UPDATED: AUGUST 28, 2023 | 2 MIN READ
According to the Centers for Disease Control and Prevention (CDC), diabetes was the eighth leading cause of death among US adults in 2020. While the National Diabetes Statistics Report indicates that Type 1 and Type 2 diabetes cases are generally rising, some states report new cases at higher rates. Read more about different types of diabetes (a pre-existing condition), states with the highest rates of diabetes, disparities among demographics, risk factors, and more.
Fast Facts on Diabetes
Diabetes covers a collection of diseases characterized by elevated blood glucose levels. When someone has diabetes, their body can’t produce or use insulin—a hormone used to convert blood glucose to energy—which leaves excess blood glucose in their system.
There are three main types of diabetes:
- Type 1 Diabetes: Insulin-dependent diabetes usually develops in children and adolescents but can happen in any age group. It can be treated successfully by managing blood sugar, regular checkups, and following a healthcare professional-recommended lifestyle.
- Type 2 Diabetes: Type 2 diabetes most often develops in people over age 45, but more and more children and adolescents are also developing it. It can be treated and prevented by managing blood sugar, making healthier lifestyle changes, and maintaining good physical activity.
- Gestational Diabetes: Gestational diabetes develops during pregnancy in people who don’t have diabetes. Gestational diabetes can be managed by following your doctor’s treatment plan.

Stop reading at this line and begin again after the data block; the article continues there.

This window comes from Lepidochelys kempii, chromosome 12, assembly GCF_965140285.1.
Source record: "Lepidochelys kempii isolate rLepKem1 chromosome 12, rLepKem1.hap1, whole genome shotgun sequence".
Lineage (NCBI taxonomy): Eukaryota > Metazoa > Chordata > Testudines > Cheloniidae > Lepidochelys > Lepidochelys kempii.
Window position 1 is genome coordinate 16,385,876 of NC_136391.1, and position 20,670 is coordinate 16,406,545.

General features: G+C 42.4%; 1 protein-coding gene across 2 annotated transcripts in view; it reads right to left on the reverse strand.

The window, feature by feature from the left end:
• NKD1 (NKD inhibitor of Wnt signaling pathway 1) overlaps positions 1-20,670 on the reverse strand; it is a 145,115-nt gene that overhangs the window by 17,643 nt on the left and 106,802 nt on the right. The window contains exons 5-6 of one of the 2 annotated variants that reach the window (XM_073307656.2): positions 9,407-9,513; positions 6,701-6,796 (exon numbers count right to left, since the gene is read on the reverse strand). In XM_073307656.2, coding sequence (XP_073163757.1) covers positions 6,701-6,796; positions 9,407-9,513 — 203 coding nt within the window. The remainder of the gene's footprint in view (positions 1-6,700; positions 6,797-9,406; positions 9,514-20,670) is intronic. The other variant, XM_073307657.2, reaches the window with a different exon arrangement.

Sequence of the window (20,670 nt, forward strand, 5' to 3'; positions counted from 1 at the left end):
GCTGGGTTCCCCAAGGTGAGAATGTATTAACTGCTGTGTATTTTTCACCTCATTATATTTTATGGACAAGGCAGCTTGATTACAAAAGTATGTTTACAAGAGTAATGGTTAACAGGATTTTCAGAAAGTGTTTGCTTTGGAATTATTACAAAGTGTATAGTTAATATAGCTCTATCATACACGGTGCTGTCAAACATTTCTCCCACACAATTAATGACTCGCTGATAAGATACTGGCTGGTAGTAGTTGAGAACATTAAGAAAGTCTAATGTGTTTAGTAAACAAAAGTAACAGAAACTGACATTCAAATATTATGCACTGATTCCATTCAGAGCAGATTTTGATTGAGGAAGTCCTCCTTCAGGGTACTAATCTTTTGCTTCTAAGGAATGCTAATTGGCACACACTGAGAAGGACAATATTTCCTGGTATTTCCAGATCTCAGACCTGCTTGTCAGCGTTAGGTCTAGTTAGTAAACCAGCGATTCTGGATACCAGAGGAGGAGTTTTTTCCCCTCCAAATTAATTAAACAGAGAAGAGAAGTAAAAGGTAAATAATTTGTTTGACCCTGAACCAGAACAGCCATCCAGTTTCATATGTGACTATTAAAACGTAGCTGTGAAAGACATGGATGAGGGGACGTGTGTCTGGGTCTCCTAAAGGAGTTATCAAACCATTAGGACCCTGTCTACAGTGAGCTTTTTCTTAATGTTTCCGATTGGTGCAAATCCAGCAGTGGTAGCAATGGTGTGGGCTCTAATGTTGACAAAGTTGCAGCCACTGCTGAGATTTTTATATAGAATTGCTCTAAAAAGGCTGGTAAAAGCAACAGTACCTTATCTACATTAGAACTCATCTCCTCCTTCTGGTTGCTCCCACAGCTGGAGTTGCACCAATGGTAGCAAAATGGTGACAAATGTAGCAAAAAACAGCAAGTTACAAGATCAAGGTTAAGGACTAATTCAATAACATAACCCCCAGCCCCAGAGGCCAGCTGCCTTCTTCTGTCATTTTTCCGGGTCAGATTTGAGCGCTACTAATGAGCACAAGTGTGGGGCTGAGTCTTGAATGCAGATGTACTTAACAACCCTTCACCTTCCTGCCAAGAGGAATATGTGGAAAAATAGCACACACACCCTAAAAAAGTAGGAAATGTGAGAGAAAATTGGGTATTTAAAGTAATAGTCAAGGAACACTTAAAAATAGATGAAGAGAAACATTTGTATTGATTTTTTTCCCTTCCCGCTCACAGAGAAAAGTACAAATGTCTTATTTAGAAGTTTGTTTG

What are the symptoms of diabetes?
Type 1 diabetes symptoms can start within weeks, while type 2 diabetes symptoms develop over the years. Symptoms of diabetes include but aren’t limited to:
- Unexplained weight loss
- Increased hunger, thirst, and urination
- Blurred vision and fatigue
- Numbness or tingling in the hands or feet
People with type 2 diabetes often show no symptoms until they experience diabetes-related health outcomes, such as high blood pressure, blurred vision, or cardiovascular disease.
Diabetes risk factors
Risk factors for type 1 diabetes aren’t as straightforward as prediabetes and type 2 diabetes, but family history and age can usually indicate a high risk. In the United States, non-Hispanic white people are more likely to develop type 1 diabetes than Black and Latino people.
Risk factors for type 2 diabetes, prediabetes, and gestational diabetes include obesity, physical inactivity, family history, and more. Certain ethnic groups such as Black, Latinx, American Indian, and Alaska Native people are also at a higher risk, along with Pacific Islander and Asian American groups.
The effects of diabetes
When improperly managed, diabetes is a significant cause of blindness, kidney disease and failure, heart disease and heart attacks, lower limb amputation, stroke, and more. Diabetic people are also at an increased risk of experiencing complications from other health issues, including COVID-19.
How common is diabetes in the United States?
According to the National Diabetes Statistics Report, diabetes affects 37.3 million people in the US, with 28.7 million diagnosed diabetes cases and 8.5 million undiagnosed cases. About 96 million people are reported to have prediabetes: a serious health condition involving a higher-than-normal blood sugar level.
15 States With the Highest Diabetes Rates
According to the CDC, diabetes cases increased 5.6% across the United States from 1997 to 2016. At least 10% of the population in 29 states had diabetes, with the highest rate in West Virginia. Read more about the states with the highest diabetes rates below, according to the American Diabetes Association.